Mercedes-Benz A-class Limousine review, road test

    A posh new compact luxury sedan that promises to be more practical than the popular CLA sedan it replaces.

    Published on Jun 02, 2021 08:00:00 AM

    73,820 Views

    The A-Class sedan is sold alongside the all-new CLA sedan in some markets, and both are built on the same new-generation MFA2 (Modular Front Architecture) platform and share a lot of similarities. For India, however, Mercedes opted for this sedan to replace the outgoing CLA. This is due to the fact that, just like the outgoing version, the new-gen CLA also gets a swooping roofline, resulting in limited rear headroom. The A-Class sedan, on the other hand, has a more conventional roofline and better space management, making it more rear passenger-friendly in comparison (more on that later).

    Curiously, despite being christened with the suffix ‘Limousine’ for India – a term commonly referred to a stretched luxurious car – only the Chinese market gets a long-wheelbase version of the A-Class sedan, which has a 60mm longer wheelbase than the one we get here.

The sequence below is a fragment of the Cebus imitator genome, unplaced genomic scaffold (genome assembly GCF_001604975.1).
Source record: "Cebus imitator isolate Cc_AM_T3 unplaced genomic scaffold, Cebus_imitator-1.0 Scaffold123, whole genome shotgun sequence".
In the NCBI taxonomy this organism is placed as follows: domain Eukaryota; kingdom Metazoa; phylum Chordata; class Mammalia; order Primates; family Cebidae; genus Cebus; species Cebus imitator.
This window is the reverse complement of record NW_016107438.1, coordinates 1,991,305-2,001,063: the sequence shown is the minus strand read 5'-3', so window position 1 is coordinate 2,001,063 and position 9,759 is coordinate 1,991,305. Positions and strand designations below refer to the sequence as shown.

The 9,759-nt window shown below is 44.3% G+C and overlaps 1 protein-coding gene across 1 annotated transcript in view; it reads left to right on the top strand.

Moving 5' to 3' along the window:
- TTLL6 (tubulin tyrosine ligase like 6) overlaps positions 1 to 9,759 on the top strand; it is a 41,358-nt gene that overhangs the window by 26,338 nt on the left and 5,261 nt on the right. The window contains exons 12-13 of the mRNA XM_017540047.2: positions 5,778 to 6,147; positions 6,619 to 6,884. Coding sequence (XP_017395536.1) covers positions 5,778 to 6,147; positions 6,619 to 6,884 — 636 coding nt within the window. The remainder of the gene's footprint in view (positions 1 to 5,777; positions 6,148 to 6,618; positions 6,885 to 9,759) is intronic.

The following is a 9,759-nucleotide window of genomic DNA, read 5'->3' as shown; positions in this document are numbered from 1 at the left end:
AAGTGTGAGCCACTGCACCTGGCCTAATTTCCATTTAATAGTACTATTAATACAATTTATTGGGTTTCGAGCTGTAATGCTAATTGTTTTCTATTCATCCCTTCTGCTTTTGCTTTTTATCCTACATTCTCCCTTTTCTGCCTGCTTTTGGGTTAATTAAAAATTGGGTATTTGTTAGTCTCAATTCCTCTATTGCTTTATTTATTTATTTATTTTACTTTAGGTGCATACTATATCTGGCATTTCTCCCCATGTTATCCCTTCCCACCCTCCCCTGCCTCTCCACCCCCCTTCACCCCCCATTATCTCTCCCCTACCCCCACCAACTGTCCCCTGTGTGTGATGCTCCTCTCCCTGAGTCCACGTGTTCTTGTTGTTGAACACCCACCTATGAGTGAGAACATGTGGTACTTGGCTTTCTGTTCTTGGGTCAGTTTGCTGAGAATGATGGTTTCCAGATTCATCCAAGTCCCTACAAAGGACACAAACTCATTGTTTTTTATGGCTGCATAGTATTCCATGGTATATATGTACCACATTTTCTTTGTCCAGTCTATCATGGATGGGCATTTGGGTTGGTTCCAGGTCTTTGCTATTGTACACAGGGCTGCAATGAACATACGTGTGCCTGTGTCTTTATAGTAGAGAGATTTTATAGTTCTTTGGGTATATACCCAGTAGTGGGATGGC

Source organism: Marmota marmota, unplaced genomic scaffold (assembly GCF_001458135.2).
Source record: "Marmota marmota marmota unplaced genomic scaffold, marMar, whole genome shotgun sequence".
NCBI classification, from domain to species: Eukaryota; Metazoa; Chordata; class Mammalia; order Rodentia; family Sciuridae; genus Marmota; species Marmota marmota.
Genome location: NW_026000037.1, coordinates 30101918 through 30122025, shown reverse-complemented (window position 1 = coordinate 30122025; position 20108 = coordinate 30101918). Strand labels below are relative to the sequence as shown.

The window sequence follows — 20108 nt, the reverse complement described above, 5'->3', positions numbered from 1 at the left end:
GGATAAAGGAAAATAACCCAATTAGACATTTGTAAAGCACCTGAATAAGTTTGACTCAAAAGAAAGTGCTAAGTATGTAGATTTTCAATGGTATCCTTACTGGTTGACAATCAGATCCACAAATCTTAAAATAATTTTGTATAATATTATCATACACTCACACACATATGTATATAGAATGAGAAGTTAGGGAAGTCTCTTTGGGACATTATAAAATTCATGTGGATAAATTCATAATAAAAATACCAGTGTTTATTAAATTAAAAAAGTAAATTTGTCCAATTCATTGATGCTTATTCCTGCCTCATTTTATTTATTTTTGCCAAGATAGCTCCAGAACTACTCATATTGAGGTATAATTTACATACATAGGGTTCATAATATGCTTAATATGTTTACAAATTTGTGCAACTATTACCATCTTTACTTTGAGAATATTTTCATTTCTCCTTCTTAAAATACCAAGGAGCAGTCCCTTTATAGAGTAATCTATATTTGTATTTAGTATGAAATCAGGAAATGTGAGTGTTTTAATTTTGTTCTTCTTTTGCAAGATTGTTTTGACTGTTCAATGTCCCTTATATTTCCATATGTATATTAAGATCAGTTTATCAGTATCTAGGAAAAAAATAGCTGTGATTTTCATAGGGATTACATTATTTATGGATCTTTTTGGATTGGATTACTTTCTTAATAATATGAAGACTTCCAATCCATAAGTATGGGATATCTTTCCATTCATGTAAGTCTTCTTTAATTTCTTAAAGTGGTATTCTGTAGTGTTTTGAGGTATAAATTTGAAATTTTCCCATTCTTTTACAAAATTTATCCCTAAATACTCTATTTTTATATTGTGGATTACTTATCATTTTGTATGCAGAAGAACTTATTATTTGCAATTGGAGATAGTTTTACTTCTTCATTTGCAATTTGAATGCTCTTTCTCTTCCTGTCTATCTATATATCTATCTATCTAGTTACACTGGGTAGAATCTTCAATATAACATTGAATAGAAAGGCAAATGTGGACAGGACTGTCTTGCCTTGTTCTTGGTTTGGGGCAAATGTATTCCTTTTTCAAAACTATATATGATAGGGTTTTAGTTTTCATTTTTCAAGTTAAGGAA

The A-Class Limousine is dressed to impress, with its elegance and mature design language. Look at it head-on and it resembles a mini CLS, with its sharp, triangular LED headlamps and its bold grille flaunting the three-pointed star. Gone are the chic frameless windows of the CLA and the coupe-like sloping roofline. What it gets instead are stylish door-mounted mirrors, a confident waistline that runs the length of the dashboard and wraparound tail-lamps with unique Y-shaped LED elements. On closer inspection, the aerodynamically efficient alloys can easily pass muster in a modern EV, and the twin-exhaust housings at the rear are purely a design feature. Interestingly, carrying forward the CLA’s legacy in India, this one has achieved a coefficient of drag of 0.22, making it the most aerodynamic production vehicle, bettering the CLA’s 0.23.

    Smart-looking alloys are aerodynamically efficient.

    There is no mistaking the A 35 AMG for the standard version; with a more aggressive body kit bearing larger intakes, side skirts, a rear diffuser and twin exhausts, it certainly looks the part. Completing its sporty look are twin, five-spoke 18-inch wheels, as well as a lowered ride height. 

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